I was born at Blunderstone, in Suffolk, or 'thereby,' as they say in Scotland. I was a posthumous child. My father's eyes had closed upon the light of this world six months, when mine opened on it. There is something strange to me, even now, in the reflection that he never saw me; and something stranger yet in the shadowy remembrance that I have of my first childish associations with his white gravestone in the churchyard, and of the indefinable compassion I used to feel for it lying out alone there in the dark night, when our little parlour was warm and bright with fire and candle, and the doors of our house were--almost cruelly, it seemed to me sometimes--bolted and locked against it.
An aunt of my father's, and consequently a great-aunt of mine, of whom I shall have more to relate by-and-by, was the principal magnate of our family. Miss Trotwood, or Miss Betsey, as my poor mother always called her, when she sufficiently overcame her dread of this formidable personage to mention her at all (which was seldom), had been married to a husband younger than herself, who was very handsome, except in the sense of the homely adage, 'handsome is, that handsome does'--for he was strongly suspected of having beaten Miss Betsey, and even of having once, on a disputed question of supplies, made some hasty but determined arrangements to throw her out of a two pair of stairs' window. These evidences of an incompatibility of temper induced Miss Betsey to pay him off, and effect a separation by mutual consent. He went to India with his capital, and there, according to a wild legend in our family, he was once seen riding on an elephant, in company with a Baboon; but I think it must have been a Baboo--or a Begum. Anyhow, from India tidings of his death reached home, within ten years. How they affected my aunt, nobody knew; for immediately upon the separation she took her maiden name again, bought a cottage in a hamlet on the sea-coast a long way off, established herself there as a single woman with one servant, and was understood to live secluded, ever afterwards, in an inflexible retirement.
My father had once been a favourite of hers, I believe; but she was mortally affronted by his marriage, on the ground that my mother was 'a wax doll.' She had never seen my mother, but she knew her to be not yet twenty. My father and Miss Betsey never met again. He was double my mother's age when he married, and of but a delicate constitution. He died a year afterwards, and, as I have said, six months before I came into the world.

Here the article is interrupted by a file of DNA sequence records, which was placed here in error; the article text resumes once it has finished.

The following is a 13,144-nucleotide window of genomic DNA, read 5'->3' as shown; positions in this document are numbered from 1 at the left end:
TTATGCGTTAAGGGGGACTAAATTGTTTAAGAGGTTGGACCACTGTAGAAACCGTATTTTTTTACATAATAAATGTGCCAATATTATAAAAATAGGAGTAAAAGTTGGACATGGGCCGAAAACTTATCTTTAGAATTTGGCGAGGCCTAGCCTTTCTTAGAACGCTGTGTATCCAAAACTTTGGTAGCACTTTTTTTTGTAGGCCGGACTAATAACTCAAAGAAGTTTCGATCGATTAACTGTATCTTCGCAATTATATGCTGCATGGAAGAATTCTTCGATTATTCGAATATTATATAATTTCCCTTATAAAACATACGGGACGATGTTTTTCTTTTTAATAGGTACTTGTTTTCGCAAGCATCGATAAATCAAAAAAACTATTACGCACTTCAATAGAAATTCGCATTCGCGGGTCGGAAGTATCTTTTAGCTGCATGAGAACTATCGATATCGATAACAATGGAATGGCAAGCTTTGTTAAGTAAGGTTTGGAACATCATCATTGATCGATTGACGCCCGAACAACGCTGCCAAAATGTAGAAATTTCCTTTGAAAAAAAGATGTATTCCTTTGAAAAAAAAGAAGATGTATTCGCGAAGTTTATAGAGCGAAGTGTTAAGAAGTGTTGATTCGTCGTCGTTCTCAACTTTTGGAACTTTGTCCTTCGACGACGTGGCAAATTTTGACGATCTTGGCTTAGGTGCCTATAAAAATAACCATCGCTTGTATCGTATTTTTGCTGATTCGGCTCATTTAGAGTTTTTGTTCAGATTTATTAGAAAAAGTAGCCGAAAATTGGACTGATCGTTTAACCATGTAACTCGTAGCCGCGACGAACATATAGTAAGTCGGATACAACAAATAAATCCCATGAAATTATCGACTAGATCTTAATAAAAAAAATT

This was the state of matters on the afternoon of, what I may be excused for calling, that eventful and important Friday. I can make no claim, therefore, to have known, at that time, how matters stood; or to have any remembrance, founded on the evidence of my own senses, of what follows.
My mother was sitting by the fire, but poorly in health, and very low in spirits, looking at it through her tears, and desponding heavily about herself and the fatherless little stranger, who was already welcomed by some grosses of prophetic pins in a drawer upstairs, to a world not at all excited on the subject of his arrival; my mother, I say, was sitting by the fire, that bright, windy March afternoon, very timid and sad, and very doubtful of ever coming alive out of the trial that was before her, when, lifting her eyes as she dried them, to the window opposite, she saw a strange lady coming up the garden.
My mother had a sure foreboding at the second glance, that it was Miss Betsey. The setting sun was glowing on the strange lady, over the garden fence, and she came walking up to the door with a fell rigidity of figure and composure of countenance that could have belonged to nobody else.
When she reached the house, she gave another proof of her identity. My father had often hinted that she seldom conducted herself like any ordinary Christian; and now, instead of ringing the bell, she came and looked in at that identical window, pressing the end of her nose against the glass to that extent that my poor dear mother used to say it became perfectly flat and white in a moment.
She gave my mother such a turn, that I have always been convinced I am indebted to Miss Betsey for having been born on a Friday.
My mother had left her chair in her agitation, and gone behind it in the corner. Miss Betsey, looking round the room, slowly and inquiringly, began on the other side, and carried her eyes on, like a Saracen's head in a Dutch clock, until they reached my mother. Then she made a frown and a gesture to my mother, like one who was accustomed to be obeyed, to come and open the door. My mother went.
'Mrs. David Copperfield, I think,' said Miss Betsey; the emphasis referring, perhaps, to my mother's mourning weeds, and her condition.
'Yes,' said my mother, faintly.
'Miss Trotwood,' said the visitor. 'You have heard of her, I dare say?'
My mother answered she had had that pleasure. And she had a disagreeable consciousness of not appearing to imply that it had been an overpowering pleasure.
'Now you see her,' said Miss Betsey. My mother bent her head, and begged her to walk in.
They went into the parlour my mother had come from, the fire in the best room on the other side of the passage not being lighted--not having been lighted, indeed, since my father's funeral; and when they were both seated, and Miss Betsey said nothing, my mother, after vainly trying to restrain herself, began to cry.